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This book completes Margaret Archer's trilogy investigating the role of reflexivity in mediating between structure and agency. What do young people want from life? Using analysis of family experiences and life histories, her argument respects the properties and powers of both and presents the 'internal conversation' as the site of their interplay. In unpacking what 'social conditioning' means, Archer demonstrates the usefulness of 'relational realism'. She advances a new theory of relational socialisation, appropriate to the 'mixed messages' conveyed in families that are rarely normatively consensual and thus cannot provide clear guidelines for action. Life-histories are analysed to explain the making and breaking of different modes of reflexivity. Different modalities have been dominant from early societies to the present and the author argues that modernity is slowly ceding place to a 'morphogenetic society' as meta-reflexivity now begins to predominate, at least amongst educated young people.Read more
- Margaret Archer is one of Europe's leading sociologists with a worldwide reputation
- Brings Archer's influential work on 'reflexivity' to bear on young people's view of the world and how they make choices
- Provides a new history of reflexivity (how people see their place in the world), never attempted before
Reviews & endorsements
"In critiquing the theory of reflexive modernity, Archer provides a valuable service in questioning such a focus … an important and welcome critique insofar as it argues, in contrast to reflexive modernization theory, that structural and cultural changes are behind this trend."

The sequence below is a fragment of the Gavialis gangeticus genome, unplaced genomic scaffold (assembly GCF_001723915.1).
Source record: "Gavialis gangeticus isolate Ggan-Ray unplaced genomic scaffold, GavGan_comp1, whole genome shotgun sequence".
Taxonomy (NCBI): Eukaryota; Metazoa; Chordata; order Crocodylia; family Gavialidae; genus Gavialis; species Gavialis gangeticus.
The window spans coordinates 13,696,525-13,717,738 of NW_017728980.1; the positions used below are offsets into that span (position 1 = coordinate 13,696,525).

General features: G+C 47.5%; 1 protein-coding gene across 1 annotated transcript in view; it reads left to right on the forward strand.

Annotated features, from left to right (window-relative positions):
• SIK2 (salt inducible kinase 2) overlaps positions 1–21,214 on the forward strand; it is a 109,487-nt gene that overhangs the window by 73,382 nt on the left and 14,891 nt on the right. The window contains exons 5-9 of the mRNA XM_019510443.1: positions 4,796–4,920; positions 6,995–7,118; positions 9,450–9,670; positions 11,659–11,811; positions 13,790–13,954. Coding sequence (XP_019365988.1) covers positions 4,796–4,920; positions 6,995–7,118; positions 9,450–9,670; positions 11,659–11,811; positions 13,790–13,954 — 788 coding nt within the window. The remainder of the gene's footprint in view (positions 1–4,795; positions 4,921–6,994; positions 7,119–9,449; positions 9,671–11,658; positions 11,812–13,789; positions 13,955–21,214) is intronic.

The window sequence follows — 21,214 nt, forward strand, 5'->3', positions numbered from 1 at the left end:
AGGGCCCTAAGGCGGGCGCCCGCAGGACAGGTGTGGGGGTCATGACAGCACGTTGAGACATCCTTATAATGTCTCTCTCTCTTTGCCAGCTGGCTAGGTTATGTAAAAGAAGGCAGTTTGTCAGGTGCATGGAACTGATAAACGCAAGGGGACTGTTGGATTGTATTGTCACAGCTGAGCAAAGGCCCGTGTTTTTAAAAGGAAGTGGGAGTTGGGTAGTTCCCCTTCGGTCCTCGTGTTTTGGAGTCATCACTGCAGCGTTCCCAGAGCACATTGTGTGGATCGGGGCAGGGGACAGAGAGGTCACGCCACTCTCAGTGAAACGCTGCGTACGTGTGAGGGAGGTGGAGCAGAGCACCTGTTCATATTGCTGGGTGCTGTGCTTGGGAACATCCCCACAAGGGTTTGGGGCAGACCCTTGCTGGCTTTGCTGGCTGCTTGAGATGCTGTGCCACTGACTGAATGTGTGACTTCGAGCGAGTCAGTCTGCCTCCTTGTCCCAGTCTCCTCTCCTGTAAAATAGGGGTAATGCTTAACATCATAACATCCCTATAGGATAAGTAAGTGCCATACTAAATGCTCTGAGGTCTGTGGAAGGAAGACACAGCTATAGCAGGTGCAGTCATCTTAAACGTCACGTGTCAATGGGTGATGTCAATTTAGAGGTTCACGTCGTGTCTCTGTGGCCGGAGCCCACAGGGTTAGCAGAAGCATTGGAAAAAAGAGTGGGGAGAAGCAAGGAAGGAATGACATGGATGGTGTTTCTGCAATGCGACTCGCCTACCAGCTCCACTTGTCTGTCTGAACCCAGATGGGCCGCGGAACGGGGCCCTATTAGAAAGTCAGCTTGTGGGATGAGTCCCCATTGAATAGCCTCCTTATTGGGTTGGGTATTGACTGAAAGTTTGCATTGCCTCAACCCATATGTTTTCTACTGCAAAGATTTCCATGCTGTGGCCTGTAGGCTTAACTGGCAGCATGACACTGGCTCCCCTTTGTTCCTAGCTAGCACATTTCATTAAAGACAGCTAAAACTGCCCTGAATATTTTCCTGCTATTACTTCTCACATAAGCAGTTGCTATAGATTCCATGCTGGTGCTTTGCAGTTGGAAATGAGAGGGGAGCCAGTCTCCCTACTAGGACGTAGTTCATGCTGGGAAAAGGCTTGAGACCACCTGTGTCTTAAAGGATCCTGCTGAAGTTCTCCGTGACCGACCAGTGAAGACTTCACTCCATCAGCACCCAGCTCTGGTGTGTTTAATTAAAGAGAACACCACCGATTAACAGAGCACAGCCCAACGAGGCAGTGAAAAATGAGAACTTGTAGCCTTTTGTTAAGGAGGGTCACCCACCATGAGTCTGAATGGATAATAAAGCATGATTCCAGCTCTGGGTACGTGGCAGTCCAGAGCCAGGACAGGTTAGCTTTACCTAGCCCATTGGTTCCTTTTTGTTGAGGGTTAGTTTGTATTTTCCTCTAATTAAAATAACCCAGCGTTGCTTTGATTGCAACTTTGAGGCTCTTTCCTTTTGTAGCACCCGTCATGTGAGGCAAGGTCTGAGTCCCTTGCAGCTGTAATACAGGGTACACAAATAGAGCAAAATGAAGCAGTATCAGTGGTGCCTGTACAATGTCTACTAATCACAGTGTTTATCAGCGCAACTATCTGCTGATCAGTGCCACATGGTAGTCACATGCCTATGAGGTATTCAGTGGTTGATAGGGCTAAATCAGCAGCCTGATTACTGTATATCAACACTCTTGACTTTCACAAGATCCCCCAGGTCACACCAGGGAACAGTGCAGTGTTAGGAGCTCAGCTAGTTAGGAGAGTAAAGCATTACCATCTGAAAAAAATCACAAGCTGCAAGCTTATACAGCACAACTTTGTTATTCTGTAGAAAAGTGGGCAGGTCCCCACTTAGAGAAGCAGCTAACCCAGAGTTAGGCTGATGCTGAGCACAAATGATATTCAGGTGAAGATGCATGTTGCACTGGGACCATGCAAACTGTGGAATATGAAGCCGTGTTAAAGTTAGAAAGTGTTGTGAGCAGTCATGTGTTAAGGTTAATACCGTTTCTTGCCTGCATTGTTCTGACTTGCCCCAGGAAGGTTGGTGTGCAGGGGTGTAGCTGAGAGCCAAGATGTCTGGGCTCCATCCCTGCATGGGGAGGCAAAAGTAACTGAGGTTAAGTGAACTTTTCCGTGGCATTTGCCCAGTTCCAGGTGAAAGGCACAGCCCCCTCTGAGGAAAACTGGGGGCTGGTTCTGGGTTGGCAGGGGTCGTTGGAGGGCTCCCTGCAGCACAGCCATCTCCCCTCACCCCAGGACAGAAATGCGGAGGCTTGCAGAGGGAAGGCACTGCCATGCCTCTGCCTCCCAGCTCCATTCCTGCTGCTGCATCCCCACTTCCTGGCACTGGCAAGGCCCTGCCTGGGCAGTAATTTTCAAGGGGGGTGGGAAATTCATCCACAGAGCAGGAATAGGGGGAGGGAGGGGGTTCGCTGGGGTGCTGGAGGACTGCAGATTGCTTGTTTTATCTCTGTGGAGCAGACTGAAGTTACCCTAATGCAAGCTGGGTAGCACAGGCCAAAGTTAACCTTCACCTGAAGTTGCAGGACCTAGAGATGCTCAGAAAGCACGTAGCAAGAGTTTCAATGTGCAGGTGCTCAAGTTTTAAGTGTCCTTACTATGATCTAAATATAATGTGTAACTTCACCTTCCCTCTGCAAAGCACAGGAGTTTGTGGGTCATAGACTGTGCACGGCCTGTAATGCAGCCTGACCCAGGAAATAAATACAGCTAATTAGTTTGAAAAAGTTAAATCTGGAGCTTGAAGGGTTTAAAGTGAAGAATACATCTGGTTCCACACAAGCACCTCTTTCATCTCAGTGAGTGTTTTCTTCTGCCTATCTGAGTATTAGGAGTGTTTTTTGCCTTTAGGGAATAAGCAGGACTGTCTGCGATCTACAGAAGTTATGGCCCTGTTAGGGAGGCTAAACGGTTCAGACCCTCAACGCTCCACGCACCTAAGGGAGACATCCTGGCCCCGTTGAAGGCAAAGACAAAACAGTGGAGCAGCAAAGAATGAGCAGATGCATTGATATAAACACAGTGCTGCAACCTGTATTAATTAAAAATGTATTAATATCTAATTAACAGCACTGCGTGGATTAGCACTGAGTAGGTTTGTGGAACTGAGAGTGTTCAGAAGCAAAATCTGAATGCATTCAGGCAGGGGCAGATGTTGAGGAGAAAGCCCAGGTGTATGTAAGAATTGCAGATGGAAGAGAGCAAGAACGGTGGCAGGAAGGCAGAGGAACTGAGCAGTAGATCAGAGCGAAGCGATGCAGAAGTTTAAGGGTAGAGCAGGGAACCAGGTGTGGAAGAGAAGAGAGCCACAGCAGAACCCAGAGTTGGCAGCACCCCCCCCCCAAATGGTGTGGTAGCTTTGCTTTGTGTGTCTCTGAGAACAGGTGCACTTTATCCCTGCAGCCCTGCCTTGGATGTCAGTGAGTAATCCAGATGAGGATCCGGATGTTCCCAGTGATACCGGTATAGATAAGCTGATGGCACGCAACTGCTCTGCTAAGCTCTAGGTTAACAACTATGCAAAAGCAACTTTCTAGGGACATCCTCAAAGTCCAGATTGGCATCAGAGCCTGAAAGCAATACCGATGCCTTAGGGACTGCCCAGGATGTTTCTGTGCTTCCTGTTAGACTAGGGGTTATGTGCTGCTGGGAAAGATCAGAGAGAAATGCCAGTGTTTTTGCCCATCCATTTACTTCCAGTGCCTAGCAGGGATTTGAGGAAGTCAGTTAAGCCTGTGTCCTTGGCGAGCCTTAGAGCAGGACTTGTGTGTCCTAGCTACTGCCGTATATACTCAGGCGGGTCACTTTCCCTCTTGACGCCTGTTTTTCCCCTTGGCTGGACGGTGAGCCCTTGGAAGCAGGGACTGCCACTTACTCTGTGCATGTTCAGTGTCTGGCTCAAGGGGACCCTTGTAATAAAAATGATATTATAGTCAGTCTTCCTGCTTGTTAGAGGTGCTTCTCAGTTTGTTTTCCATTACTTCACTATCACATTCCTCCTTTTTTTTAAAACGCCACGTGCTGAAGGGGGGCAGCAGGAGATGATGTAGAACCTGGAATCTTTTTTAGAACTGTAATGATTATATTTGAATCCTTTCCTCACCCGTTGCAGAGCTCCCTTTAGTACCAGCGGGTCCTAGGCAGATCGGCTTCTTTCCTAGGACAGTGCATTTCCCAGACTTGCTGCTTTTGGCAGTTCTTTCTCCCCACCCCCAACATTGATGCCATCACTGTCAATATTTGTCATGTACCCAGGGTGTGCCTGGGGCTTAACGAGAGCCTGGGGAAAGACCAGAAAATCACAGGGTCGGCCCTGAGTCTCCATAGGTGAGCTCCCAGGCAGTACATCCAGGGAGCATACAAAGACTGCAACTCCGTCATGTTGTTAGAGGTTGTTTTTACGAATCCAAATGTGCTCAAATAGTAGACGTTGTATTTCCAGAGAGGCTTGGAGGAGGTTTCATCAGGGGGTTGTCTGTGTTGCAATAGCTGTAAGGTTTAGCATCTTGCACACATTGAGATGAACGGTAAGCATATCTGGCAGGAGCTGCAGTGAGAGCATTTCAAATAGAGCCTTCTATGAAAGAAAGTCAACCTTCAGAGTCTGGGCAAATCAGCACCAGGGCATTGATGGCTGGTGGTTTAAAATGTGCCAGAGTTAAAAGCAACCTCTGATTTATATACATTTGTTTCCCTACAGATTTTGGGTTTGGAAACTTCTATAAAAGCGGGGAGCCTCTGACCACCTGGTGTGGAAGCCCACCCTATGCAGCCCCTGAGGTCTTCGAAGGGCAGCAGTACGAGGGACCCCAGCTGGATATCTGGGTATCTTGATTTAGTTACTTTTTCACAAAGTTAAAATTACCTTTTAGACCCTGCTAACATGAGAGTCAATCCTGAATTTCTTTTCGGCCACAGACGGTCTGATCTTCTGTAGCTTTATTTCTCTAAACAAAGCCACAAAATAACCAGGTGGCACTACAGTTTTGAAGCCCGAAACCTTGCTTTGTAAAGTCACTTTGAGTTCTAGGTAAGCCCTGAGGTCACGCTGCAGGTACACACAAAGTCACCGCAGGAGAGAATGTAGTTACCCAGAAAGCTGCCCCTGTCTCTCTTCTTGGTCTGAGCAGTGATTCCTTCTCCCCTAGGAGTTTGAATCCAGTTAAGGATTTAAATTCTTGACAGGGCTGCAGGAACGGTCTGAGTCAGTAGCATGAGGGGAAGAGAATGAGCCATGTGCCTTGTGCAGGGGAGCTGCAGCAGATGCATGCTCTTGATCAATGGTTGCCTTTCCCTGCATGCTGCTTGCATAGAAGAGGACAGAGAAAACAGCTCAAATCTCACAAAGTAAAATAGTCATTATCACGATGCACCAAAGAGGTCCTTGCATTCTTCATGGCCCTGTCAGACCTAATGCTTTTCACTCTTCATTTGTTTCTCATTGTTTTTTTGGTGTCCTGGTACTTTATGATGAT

Jonathan Joseph, Journal of Critical Realism
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- Date Published: May 2012
- format: Paperback
- isbn: 9781107605275
- length: 352 pages
- dimensions: 228 x 153 x 16 mm
- weight: 0.56kg
- contains: 25 b/w illus.
- availability: Available
Table of Contents
1. A brief history of how reflexivity becomes imperative
2. The reflexive imperative versus habits and habitus
3. Re-conceptualizing socialization as 'relational reflexivity'
4. Communicative reflexivity and its decline
5. Autonomous reflexivity: the new spirit of social enterprise
6. Meta-reflexives: critics of market and state
7. Fractured reflexives: casualties of the reflexive imperative
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